Adnan’s case the prosecutor was a liar. There was one man named Don that was called up on the stand. Now Don, to prosecutor was a perfect opportunity to make Adnan seem creepy. Imagine this in your head “Don the oh so loving boyfriend meets the cold hearted ex boyfriend” and you can imagine how that finishes off. After all, the best case wins right? Too bad it flipped on the prosecutor and gave Adnan another person who belie


ved him. Me, myself and I. Don said that the prosecutor yelled at him for being honest. “Are you kidding me??” was exactly my response too. Oh, but of course Adnan had to look like the bad guy even if he was truly kind to Don. This was another major reason why Adnan is of the most innocent to me. He just doesn’t seem like a murderer. A lot of people who would disagree would counter that argument with “maybe he’s just a manipulative killer” but I can’t help to think “maybe Jay’s just a manipulative liar” or “look at how conniving  the prosecution board was”. But then I look at Adnan Syed. The young teenager who got ripped out of his home to never see it again. His story kept straight for 17 years, his demeanor always calm, kind and outspoken. What could a beautiful soul like his be doing eliminating what used to be his highschool sweetheart? Adnan says, “ But no one could ever come with any type of proof or anecdote or anything t


o ever say that I was ever mad at her, that I was ever angry with her, that I ever threatened her”, which in every way was true. Adnan never failed to mention how much he loved Lee and his lack of anger. So if his attitude has never changed then how could he possibly be acting for so long. There is only so much one can portray until anger gets to them, but not Adnan. He must be a master mind ah or he really was just a teenage boy with pure intentions w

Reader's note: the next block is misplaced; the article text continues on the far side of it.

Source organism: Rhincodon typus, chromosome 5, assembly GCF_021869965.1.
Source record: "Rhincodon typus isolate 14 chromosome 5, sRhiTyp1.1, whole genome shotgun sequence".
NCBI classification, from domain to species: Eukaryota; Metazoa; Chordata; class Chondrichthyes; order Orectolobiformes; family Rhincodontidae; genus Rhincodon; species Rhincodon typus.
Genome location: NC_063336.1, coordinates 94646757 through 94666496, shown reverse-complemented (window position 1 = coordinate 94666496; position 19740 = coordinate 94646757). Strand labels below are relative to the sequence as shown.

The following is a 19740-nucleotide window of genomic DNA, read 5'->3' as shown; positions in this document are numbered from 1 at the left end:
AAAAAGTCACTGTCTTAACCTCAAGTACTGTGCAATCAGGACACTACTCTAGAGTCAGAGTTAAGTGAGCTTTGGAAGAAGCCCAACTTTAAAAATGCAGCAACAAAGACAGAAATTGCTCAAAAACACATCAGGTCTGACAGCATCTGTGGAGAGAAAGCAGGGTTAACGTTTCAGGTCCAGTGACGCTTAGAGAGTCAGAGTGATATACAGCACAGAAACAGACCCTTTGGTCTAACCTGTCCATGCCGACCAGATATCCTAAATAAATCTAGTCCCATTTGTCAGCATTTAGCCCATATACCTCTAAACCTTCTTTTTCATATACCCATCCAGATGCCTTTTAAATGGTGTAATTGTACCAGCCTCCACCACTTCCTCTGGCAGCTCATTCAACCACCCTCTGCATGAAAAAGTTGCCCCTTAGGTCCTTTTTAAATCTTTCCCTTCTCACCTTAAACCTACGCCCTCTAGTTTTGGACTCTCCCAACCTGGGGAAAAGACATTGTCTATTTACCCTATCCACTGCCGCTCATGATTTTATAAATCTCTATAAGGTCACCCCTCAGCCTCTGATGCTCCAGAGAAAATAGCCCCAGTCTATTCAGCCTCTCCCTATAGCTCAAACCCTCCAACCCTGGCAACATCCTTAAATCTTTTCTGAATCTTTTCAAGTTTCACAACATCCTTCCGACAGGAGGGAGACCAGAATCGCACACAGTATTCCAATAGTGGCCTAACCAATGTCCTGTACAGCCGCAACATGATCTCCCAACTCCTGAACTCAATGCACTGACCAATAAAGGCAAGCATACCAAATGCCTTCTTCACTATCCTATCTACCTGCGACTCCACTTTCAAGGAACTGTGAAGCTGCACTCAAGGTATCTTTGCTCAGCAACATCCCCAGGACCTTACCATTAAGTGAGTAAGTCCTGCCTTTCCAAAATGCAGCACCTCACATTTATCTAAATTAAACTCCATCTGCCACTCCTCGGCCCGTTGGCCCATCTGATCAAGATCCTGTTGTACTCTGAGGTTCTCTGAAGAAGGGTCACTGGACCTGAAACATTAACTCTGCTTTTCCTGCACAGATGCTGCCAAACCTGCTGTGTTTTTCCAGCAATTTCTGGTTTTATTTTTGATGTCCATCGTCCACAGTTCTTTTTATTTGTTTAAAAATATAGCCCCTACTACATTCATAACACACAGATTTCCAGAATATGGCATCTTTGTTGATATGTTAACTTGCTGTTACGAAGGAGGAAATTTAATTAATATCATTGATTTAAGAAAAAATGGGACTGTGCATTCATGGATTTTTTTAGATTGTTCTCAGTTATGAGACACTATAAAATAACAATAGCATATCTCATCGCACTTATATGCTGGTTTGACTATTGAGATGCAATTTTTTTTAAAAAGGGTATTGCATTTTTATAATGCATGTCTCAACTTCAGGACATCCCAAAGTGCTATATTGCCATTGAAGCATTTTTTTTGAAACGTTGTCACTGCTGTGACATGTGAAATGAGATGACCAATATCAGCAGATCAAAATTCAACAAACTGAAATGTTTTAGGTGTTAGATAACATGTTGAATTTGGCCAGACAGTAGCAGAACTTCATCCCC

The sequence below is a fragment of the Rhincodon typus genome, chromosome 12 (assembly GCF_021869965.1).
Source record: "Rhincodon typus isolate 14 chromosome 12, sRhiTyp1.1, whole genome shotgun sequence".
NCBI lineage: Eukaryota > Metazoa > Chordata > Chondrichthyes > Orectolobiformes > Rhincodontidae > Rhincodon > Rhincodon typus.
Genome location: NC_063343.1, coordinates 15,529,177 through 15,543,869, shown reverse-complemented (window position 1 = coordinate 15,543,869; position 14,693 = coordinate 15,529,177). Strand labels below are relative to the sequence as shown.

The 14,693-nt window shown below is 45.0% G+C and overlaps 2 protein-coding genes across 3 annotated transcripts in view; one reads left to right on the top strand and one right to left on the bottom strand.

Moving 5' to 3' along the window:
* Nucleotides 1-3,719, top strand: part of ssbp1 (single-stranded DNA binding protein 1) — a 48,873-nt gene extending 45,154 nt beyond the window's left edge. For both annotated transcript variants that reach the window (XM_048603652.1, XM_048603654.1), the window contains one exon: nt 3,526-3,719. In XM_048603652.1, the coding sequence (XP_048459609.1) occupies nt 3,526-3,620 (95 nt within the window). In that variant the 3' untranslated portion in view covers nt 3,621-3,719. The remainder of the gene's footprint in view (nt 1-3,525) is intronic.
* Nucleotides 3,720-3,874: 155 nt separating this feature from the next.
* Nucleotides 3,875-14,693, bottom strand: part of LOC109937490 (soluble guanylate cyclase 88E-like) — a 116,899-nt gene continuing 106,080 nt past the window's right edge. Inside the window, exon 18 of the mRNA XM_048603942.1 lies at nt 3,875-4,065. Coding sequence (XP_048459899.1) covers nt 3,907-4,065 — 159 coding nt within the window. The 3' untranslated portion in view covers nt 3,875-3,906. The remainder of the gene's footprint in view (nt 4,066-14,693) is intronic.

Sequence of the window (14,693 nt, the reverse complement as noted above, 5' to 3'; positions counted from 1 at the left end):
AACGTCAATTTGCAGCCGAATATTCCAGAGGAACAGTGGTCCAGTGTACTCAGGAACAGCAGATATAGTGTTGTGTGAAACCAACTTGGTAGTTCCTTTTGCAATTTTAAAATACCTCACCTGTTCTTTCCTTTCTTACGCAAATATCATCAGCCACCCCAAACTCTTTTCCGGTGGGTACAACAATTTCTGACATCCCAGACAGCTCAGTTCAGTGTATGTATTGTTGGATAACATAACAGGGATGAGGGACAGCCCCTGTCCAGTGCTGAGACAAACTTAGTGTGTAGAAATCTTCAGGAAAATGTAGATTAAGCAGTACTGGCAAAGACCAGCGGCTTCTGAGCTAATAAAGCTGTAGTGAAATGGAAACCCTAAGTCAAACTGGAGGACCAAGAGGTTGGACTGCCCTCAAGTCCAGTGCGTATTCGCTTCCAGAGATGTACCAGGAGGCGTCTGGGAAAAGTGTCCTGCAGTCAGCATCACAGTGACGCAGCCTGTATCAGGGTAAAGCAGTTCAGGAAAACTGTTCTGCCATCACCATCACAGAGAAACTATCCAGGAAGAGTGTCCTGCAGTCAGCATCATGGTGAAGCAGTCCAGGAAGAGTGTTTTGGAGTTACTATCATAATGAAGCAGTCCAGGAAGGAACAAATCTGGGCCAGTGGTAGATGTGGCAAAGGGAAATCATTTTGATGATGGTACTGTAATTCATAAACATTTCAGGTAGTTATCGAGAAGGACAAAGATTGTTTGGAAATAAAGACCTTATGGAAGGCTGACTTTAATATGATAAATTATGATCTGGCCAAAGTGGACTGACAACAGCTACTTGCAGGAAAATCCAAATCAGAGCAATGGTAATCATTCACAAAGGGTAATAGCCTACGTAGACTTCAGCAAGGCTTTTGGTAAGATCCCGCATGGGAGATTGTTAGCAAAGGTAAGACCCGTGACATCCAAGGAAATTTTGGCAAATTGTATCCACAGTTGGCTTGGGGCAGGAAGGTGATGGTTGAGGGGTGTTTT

ho had impure luck.

Characteristics of a Killer

     Now lets quickly jump all the way to episod

e 12. This episode was called “What we Know” and it truly was an outline of everything covered in the podcast. A sort of “putting everything on the table” as people would say kind of episode. But one thing that I never expected was an actual killers relation that stirred up my pot. If it didn’t flip your stomach then you didn’t hear right. You can listen to the last episode at:https://serialpodcast.org/season-one/12/what-we-know .Yes you guessed it right! There was a killer at the time his name was Ronald Lee Moore, and he did strangle a woman named Annelise Hyung Suk Lee then threw her in a different park in Baltimore but the weirdest part of this all is he was released from prison 13 days before Hae Min Lee disappeared. A coincidence? I definitely think not. He was never really considered in this case, since he did kill himself but even then, there was not a slight mention of him at all. My point is there could be other options to who killed Lee but for some odd reason no one seems to want to investigate and immediately pinned it on Adnan. Although that was the case, some students were eager to test the DNA and samples off the crime scene. I find it stupid that students were doing the uncompleted jobs of the investigators. And I find it especially stupid that the investigation of Jay’s inconsistent testimony, the person who found her body, Adnan’s car or even  Ronald Lee Moore had not been completed. So why is Adnan really in prison? An unfinished, unfair case is why.

      So, again I ask the big question people have been dying to know for years on years. Is Adnan Syed the mysterious killer? I stick to my belief that he is not for the reasons listed. I’m sure that you reading have compiled an opinion of your own and I would love to hear it! Be sure to leave a comment on what you think about this case. I’ll leave it to you to continue your investigation on this case as I will be doing too! Until next time… here’s another opinion on the case:


Works Cited

Koenig, Sarah and Julie Snyder. “The Alibi.” Serial, season 1, episode 1, WBEZ, 3 Oct. 2013, serialpodcast.org/season-one/1/the-alibi. 28 July 2017.

September 19, 2012 | By Marla Paul. “Northwestern Now.” Your Memory is like the Telephone Game. N.p., n.d. Web. 28 July 2017.

“Serial: How Prosecutor Kevin Urick Failed to Understand the Cellphone Records He Used to Convict Adnan Syed of Murder.” The View From LL2. N.p., 17 Jan. 2015. Web. 28 July 2017.

“Top 5 Reasons Adnan is Innocent?” Reddit. N.p., n.d. Web. 28 July 2017.